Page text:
Robin: Spiggot is a young boggart, an apprentice smith, who lives in one of the boggart villages of Rutland. Typically squat and hairy, he nevertheless has a “soul as fine as muslin” and dreams of being a hero. His father sends him to deliver a golden suit of armour to the fairy king in Northumberland – a long trek, especially as they must avoid bridges because of trolls. He takes Kling, a talking – and very large – water rat to pull the cart. On the way they meet Jack, a lost mortal, who joins them in the hope of finding a way home.

Jack, being a twenty-first century teenager, is profoundly ignorant about faerie, but he gets a crash course, meeting all sorts, including bogles, goblins, elves, pixies, tylwyth teg and the starry drittles. He also unaccountably encourages the susceptible Spiggot to play fairy knight, and the brave boggart dons the precious armour for various clumsy, but successful, fights with monsters.

They encounter the enchantingly lovely but inwardly vile ulcugga fairies, allies of the wicked mortal sorcerer Mallmoc, and rescue the mediaeval mortal maid Rosamund from their clutches.

The next book is Mallmoc’s Castle.

The second part of the Knights of Liöfwende trilogy

Robin: Thousands of thrum are eating the roots of the trees of Liöfwende. Spiggot, now indeed a “faerie knight”, has been given a quest by the king of the Northumbrian fairies – to find the missing keystone of a cairn which should have kept the dire thrum in check. It is no simple hunt, however, as Spiggot believes the sorcerer Mallmoc has it, and to get it back will entail a full scale war against the ulcugga fairies. The ulcugga have already defeated the armies of the pixies and the elves in open battle, and Spiggot must win the support of the more powerful fairies and persuade them to band together under his leadership. Needless to say, he’s thrilled at the prospect.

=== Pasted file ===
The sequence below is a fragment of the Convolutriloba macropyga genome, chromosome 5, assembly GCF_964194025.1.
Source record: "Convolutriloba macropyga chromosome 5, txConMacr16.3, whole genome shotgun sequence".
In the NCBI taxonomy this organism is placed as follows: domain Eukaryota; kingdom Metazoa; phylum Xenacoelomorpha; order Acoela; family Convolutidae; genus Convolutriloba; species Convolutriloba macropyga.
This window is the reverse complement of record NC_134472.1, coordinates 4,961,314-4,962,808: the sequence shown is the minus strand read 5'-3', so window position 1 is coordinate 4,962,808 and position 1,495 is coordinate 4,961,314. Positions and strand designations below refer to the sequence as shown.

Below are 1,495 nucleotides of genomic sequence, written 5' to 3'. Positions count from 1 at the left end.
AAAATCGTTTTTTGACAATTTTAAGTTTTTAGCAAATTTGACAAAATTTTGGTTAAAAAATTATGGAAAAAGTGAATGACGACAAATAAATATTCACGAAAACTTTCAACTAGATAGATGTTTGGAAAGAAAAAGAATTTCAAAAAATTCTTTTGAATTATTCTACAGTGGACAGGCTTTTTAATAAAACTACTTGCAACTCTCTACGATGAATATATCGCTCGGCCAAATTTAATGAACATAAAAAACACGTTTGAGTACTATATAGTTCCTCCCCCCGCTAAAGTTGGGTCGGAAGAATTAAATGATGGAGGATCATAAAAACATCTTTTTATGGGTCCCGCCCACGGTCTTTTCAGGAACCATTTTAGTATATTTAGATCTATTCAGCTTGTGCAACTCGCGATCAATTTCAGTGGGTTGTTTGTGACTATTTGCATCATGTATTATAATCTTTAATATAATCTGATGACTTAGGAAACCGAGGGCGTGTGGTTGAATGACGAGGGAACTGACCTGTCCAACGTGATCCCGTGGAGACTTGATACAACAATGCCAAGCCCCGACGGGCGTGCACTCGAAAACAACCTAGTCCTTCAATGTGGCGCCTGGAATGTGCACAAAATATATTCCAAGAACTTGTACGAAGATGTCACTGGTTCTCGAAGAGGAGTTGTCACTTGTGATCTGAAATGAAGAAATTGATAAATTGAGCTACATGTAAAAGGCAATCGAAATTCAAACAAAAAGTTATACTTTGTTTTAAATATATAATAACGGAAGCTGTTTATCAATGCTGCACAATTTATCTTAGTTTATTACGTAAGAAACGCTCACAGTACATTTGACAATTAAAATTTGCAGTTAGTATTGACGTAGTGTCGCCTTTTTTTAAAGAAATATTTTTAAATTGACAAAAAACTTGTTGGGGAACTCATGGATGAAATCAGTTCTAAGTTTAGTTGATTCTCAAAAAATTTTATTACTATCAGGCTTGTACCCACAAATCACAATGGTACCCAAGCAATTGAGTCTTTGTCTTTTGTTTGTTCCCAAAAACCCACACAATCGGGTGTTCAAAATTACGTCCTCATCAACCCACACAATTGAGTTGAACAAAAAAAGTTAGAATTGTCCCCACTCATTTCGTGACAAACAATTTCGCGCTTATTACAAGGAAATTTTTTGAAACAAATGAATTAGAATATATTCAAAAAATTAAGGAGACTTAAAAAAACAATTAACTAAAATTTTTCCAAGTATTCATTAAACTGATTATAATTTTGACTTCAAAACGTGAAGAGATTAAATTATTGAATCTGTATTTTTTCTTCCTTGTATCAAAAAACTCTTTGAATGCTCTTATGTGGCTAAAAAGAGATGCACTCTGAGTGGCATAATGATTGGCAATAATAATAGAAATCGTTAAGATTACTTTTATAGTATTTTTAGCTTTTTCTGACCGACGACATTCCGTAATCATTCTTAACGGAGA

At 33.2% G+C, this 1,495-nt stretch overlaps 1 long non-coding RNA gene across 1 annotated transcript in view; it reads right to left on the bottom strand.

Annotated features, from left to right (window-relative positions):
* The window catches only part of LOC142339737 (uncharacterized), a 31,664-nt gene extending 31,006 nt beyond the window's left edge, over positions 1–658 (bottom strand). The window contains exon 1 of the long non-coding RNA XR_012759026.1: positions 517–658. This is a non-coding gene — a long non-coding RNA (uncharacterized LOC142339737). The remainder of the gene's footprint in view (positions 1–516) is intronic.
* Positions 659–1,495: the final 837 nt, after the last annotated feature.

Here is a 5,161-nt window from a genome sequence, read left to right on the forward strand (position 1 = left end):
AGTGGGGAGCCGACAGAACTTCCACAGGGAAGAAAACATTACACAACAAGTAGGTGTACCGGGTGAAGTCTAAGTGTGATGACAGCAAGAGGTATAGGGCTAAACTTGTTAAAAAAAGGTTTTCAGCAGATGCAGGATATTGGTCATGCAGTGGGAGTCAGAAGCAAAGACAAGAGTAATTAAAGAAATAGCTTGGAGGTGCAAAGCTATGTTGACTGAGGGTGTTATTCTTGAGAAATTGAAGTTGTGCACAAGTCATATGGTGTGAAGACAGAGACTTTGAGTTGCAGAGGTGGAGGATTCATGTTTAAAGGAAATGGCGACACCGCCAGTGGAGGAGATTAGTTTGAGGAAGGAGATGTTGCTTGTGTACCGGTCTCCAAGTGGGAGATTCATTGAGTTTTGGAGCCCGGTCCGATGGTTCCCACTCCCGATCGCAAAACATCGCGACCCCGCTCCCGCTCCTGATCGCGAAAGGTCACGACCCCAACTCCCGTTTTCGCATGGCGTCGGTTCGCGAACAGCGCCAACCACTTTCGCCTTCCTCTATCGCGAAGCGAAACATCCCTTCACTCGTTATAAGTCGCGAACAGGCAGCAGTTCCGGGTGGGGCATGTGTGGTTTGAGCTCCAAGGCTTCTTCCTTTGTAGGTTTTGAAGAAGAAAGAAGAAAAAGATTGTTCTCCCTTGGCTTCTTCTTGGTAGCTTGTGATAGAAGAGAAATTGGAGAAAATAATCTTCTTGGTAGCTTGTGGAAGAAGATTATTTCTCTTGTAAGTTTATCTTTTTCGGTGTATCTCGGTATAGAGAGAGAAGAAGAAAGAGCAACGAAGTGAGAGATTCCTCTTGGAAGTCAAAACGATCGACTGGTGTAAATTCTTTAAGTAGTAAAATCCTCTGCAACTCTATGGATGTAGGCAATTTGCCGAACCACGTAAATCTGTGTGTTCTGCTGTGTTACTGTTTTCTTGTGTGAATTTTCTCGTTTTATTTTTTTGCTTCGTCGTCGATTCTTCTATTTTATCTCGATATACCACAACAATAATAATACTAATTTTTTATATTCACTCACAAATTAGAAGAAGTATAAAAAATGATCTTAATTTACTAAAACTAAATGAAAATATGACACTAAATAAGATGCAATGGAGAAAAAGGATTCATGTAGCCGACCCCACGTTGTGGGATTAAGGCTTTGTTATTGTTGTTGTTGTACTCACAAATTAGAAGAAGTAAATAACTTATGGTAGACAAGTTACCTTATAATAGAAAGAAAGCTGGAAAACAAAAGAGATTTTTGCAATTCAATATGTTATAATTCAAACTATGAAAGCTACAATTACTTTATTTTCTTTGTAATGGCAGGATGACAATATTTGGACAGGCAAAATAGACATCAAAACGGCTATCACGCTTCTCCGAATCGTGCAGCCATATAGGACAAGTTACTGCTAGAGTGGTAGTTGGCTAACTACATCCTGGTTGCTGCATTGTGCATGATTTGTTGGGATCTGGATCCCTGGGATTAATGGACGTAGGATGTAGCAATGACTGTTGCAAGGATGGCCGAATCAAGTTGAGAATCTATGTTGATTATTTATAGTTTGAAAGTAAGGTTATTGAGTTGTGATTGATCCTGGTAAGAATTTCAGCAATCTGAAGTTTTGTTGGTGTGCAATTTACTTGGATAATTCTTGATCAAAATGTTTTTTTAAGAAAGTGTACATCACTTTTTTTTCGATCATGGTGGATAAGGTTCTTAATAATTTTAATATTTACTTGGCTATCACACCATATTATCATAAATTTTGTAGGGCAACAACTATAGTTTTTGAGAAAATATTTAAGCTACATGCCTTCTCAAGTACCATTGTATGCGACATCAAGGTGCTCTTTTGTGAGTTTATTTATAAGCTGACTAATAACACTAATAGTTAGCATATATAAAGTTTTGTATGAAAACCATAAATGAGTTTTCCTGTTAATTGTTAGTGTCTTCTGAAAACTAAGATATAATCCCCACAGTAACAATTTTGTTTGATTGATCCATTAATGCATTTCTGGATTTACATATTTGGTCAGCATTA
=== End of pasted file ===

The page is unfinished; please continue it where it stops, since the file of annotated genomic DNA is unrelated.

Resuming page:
After running into many clans of English and Welsh faerie in Spiggot’s Quest, in this book the band of heroes range further afield. After doing a deal with Cornish piskies, they go to Eri-niss (Ireland) in a glass ship and are attacked by sea fairies. Spiggot is keen to enlist some leprechauns, whose tricksy minds make them excellent strategists, but they are predictably elusive. Jack, ever unwary, is fooled by a phooka, driven mad by a ghost and captured by a one-sided giant. He also makes a useful contact in the mortal leader of the faerie host, whose changeling he knew back in Mortaland (coincidence is always happening in the land of faerie).

They fly to Thristlac (Scotland) to talk to the fairies of the seelie court. The unseelie court fairies are known to be vicious and viperous; the seelie aren’t exactly full of sweetness and light either, although they do improve on acquaintance. The potential thrum threat to their beloved evergreen forests – and a display of fighting prowess from Spiggot – wins their promise to join the battle; they even undertake to bring the unseelie fairies.

The next book is Boggart and Fen.

Boggart and FenThe final part of the Knights of Liöfwende trilogy